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Last post Jan 18, 2006 06:45 PM by akashenk
Jan 06, 2006 06:12 PM|LINK
Does anyone know of a good way to store connnection strings centrally and share them accross several ASP.NET apps? It seams the web.config file is app-specific and I don't have access to the machine.config file in a shared hosting environment. I suppose
I could store them in a database, but I would still have to store the same connection string to connect to the database in multiple places!
I like how the .NET configuration framework works with inheritance (machin.config to web.config) but it would be nice for multiple applications to be able to share some portion of a config file (like the connectionstrings in my example), by specifying some
sort of intermediate file between machine.config and the application-level files.
Jan 06, 2006 06:41 PM|LINK
The solution is to store the connection strings on the web.config of the parent web app. Note that the web site root is also an app, so you can store
a web.config in there (i.e. c:\inetpub\wwwroot\web.config) which will be inherited by all apps under it.
c:\inetpub\wwwroot\web.config -> common configuration.
c:\inetpub\wwwroot\app1\web.config -> configuration for app1
c:\inetpub\wwwroot\app2\web.config -> configuration for app2.
In the case the default web site root is off limits, you can create a root app to contain all other apps and store the common configuration there.
c:\inetpub\wwwroot\myrootapp\web.config -> common configuration.
c:\inetpub\wwwroot\myrootapp\app1\web.config -> configuration for app1
c:\inetpub\wwwroot\myrootapp\app2\web.config -> configuration for app2.
Jan 06, 2006 07:30 PM|LINK
Thanks for the reply. A couple questions...
Do the child apps still operate under there own application space, in other words, are their Application and Cache state bags still separate?
Also, how does the child's web.config know whether to "append" or "replace" a given configurationSectionElement. For instance, if I have a connectionString called "TestDB" in the parent web.config, can I add a connecitonString called "TestDB" in the child
which replaces the parent or can I only append to the existing collection? If elements can't be replaced, what about entire sections?
Jan 06, 2006 09:19 PM|LINK
Yes, all apps run in ther own app domain.
The merging of the configuration may vary for different sections. As a rule, the configuration closer to the page being requested will prevail over all the values set above on the configuration hierarchy. Settings can be locked on upper levels though.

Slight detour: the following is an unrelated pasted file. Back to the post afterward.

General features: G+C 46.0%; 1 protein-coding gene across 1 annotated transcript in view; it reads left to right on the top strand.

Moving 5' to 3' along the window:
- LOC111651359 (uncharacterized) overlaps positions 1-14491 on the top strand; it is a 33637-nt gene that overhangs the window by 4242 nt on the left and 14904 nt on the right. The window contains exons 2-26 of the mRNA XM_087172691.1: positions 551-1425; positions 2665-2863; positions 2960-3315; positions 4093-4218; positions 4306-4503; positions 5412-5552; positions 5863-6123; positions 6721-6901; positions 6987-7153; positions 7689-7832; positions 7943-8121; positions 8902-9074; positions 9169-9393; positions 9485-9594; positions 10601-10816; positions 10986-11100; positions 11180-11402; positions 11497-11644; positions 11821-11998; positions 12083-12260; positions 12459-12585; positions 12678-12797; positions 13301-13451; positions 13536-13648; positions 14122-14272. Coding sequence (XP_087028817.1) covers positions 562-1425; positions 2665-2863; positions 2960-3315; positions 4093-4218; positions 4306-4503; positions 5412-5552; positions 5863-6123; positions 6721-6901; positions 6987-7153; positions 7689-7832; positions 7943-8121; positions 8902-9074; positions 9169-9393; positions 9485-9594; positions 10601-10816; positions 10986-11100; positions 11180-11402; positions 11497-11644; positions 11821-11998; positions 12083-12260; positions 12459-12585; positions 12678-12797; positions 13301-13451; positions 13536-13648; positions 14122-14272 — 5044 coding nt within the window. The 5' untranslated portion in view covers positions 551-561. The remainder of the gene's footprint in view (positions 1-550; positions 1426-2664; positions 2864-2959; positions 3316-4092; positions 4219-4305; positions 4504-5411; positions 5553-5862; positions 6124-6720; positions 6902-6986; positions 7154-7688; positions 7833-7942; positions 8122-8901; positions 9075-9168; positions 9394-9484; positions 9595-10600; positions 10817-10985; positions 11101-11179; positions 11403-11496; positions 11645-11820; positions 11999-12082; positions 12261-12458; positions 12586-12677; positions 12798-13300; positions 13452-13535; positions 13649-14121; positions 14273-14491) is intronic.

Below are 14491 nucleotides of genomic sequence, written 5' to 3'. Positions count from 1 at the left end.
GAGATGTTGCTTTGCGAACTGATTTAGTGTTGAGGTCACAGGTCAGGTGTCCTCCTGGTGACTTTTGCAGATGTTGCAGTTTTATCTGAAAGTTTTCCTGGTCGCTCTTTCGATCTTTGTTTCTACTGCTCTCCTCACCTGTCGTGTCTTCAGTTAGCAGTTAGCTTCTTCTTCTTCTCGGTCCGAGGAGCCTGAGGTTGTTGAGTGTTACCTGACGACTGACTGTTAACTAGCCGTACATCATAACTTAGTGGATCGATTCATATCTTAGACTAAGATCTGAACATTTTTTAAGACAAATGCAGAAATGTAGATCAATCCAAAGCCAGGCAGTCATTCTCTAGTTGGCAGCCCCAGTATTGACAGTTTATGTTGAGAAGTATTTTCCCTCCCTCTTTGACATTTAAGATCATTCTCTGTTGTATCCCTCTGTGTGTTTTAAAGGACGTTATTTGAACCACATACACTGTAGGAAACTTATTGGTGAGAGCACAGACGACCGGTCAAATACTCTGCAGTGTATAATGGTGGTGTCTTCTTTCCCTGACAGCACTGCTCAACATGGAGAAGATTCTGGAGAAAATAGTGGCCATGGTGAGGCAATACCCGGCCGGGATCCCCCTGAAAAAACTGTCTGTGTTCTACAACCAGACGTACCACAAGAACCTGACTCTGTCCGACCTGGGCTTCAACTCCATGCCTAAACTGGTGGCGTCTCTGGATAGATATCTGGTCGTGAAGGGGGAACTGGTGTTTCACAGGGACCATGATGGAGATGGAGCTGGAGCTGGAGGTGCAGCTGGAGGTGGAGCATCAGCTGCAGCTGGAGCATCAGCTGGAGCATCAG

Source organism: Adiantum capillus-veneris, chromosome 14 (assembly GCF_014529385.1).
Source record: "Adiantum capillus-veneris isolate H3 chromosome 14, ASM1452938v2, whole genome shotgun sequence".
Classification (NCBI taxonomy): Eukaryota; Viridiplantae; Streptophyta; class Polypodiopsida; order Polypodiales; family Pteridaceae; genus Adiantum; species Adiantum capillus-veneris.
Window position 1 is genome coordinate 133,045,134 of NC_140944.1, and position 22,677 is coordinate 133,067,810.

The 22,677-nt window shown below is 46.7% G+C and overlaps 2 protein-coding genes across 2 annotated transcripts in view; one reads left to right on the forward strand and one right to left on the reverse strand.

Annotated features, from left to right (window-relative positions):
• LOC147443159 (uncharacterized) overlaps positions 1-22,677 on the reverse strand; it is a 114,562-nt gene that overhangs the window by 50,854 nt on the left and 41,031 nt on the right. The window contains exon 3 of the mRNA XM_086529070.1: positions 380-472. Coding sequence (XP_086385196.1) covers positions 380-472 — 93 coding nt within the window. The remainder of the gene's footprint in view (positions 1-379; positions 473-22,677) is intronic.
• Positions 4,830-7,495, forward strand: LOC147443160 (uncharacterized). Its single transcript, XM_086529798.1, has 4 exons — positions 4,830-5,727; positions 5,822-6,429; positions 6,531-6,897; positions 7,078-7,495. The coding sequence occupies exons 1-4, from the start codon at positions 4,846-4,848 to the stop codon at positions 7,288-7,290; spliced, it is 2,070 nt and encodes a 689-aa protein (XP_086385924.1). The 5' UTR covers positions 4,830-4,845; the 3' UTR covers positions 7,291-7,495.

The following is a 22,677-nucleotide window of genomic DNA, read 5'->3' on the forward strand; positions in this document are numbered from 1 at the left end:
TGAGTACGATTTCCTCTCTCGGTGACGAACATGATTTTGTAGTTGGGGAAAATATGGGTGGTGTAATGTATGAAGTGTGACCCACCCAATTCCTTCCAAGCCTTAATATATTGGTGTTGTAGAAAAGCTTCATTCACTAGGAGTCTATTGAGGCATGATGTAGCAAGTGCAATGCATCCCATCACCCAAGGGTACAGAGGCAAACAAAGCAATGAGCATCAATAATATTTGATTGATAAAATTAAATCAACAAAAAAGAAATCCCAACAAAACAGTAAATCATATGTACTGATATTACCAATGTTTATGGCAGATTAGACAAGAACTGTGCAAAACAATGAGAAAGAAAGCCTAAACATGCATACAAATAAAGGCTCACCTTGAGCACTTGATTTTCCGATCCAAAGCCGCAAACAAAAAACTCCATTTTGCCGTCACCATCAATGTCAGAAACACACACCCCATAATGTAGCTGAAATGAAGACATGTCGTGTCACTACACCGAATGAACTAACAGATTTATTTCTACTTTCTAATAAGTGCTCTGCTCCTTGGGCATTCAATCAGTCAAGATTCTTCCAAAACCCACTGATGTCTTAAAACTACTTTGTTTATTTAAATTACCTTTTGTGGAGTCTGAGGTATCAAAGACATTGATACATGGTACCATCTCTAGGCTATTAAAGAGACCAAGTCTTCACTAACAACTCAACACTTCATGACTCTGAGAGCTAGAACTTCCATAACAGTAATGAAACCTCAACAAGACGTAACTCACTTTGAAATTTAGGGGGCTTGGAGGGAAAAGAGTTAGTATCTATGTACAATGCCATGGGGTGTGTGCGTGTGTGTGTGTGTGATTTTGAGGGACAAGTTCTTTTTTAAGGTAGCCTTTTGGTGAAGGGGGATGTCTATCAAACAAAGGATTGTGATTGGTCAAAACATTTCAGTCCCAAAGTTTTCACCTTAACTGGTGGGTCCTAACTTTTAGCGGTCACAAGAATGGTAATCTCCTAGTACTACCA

For instance, if you have this section on the root app (c:\inetpub\wwwroot\web.config):
<httpRuntime executionTimeout="100" />
and your app overrides this with (c:\inetpub\wwwroot\myapp1\web.config):
<httpRuntime executionTimeout="200" />
The value of 200 for the timeout will prevail for all pages on the myapp1 application.
With collections, the merging is little bit more complicated. The merging depends on the collection type and some collections may have overridden the way they are merged. For more information on this I suggest searching the Configuration API documentation.
In the particular case of the connection strings, if the section finds an item that already exist on the parents configuration, it will throw an exception (Parser Error Message: The entry 'TestDB' has already been added.) If you want to modify a connection
on the upper levels you can use:
<remove name="TestDB" />
<add name="TestDB" connectionString="new connection string here…"/>
Jan 06, 2006 09:26 PM|LINK
Jan 09, 2006 04:04 PM|LINK
Jan 09, 2006 05:48 PM|LINK
There are two important pieces of information missing from you post above. One is the section name that generated the exception. The other is the path to the web.config where
that section is contained. Both pieces of data should be included in the exception (500) page. Can you please tell be what they are? Can you request the page outside VS?
Jan 09, 2006 06:14 PM|LINK
The section was the authentication section and the error pointed to the web.config file in one of the children.
Anyway, I tried removing all the apps from my solution and adding them back and it seems to be compiling now. I haven't had the time to see if the authentication is working on the child apps but will do so soon. In general does using a parent or root app
allow for child apps to either share the parent's authentication scheme or overwrite with there own? I would think this would be one way of setting up a Single-Sign On type of a system.
Would the following work?
I could set up Forms Authentication in the root app and deny access to two of the three child apps and allow it to the other. In this way, the two that are denied will require login according to the parent's authentication settings (in essence SSO). The
other app would not require login unless it had its own authentication configuration. I imagine this might work... one queston would be how the child apps access the IPrincipal User object created by FormAuthentication configuration of the parent App.
Jan 12, 2006 06:03 PM|LINK
Yes, that's the idea of the merging configuration. You can setup a parent with configuration that applies to must of your apps, and override only where it differs. This is somehow similar to object oriented inheritance.
Note though that since they are different apps (or instances you may say), they share the same configuration (DNA you may say) but separate app domains. That is internal app data structure will be probably different (i.e. Cache, etc).
Jan 16, 2006 01:16 AM|LINK